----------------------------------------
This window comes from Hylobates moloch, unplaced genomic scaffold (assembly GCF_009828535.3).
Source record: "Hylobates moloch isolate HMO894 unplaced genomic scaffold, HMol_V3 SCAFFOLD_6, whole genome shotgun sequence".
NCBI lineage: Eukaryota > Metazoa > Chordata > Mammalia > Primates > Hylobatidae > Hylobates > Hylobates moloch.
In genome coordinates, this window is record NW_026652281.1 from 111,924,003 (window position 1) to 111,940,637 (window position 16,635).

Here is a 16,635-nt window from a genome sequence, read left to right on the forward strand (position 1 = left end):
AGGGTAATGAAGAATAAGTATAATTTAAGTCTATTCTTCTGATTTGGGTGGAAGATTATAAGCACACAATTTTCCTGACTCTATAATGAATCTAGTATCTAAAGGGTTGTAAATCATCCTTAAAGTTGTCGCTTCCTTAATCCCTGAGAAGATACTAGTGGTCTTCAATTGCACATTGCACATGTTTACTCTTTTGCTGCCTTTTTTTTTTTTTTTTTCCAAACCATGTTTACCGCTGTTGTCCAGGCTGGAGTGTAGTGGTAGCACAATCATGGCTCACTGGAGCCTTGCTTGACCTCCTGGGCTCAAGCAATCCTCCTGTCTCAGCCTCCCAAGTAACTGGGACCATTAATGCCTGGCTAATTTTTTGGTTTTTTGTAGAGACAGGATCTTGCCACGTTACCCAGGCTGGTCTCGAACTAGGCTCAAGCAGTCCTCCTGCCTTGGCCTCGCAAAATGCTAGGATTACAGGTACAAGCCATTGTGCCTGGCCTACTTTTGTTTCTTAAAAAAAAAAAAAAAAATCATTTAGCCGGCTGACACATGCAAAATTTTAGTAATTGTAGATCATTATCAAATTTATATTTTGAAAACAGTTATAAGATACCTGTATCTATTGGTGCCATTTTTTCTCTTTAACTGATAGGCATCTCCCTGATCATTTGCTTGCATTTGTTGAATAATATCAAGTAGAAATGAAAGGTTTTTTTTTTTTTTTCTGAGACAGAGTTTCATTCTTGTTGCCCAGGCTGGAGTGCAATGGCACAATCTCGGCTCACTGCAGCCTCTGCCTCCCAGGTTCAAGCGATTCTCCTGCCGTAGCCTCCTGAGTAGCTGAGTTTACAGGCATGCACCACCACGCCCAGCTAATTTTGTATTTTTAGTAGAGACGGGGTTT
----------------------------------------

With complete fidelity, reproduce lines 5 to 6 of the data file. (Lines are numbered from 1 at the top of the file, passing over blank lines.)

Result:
Here is a 16,635-nt window from a genome sequence, read left to right on the forward strand (position 1 = left end):
AGGGTAATGAAGAATAAGTATAATTTAAGTCTATTCTTCTGATTTGGGTGGAAGATTATAAGCACACAATTTTCCTGACTCTATAATGAATCTAGTATCTAAAGGGTTGTAAATCATCCTTAAAGTTGTCGCTTCCTTAATCCCTGAGAAGATACTAGTGGTCTTCAATTGCACATTGCACATGTTTACTCTTTTGCTGCCTTTTTTTTTTTTTTTTTCCAAACCATGTTTACCGCTGTTGTCCAGGCTGGAGTGTAGTGGTAGCACAATCATGGCTCACTGGAGCCTTGCTTGACCTCCTGGGCTCAAGCAATCCTCCTGTCTCAGCCTCCCAAGTAACTGGGACCATTAATGCCTGGCTAATTTTTTGGTTTTTTGTAGAGACAGGATCTTGCCACGTTACCCAGGCTGGTCTCGAACTAGGCTCAAGCAGTCCTCCTGCCTTGGCCTCGCAAAATGCTAGGATTACAGGTACAAGCCATTGTGCCTGGCCTACTTTTGTTTCTTAAAAAAAAAAAAAAAAATCATTTAGCCGGCTGACACATGCAAAATTTTAGTAATTGTAGATCATTATCAAATTTATATTTTGAAAACAGTTATAAGATACCTGTATCTATTGGTGCCATTTTTTCTCTTTAACTGATAGGCATCTCCCTGATCATTTGCTTGCATTTGTTGAATAATATCAAGTAGAAATGAAAGGTTTTTTTTTTTTTTTCTGAGACAGAGTTTCATTCTTGTTGCCCAGGCTGGAGTGCAATGGCACAATCTCGGCTCACTGCAGCCTCTGCCTCCCAGGTTCAAGCGATTCTCCTGCCGTAGCCTCCTGAGTAGCTGAGTTTACAGGCATGCACCACCACGCCCAGCTAATTTTGTATTTTTAGTAGAGACGGGGTTT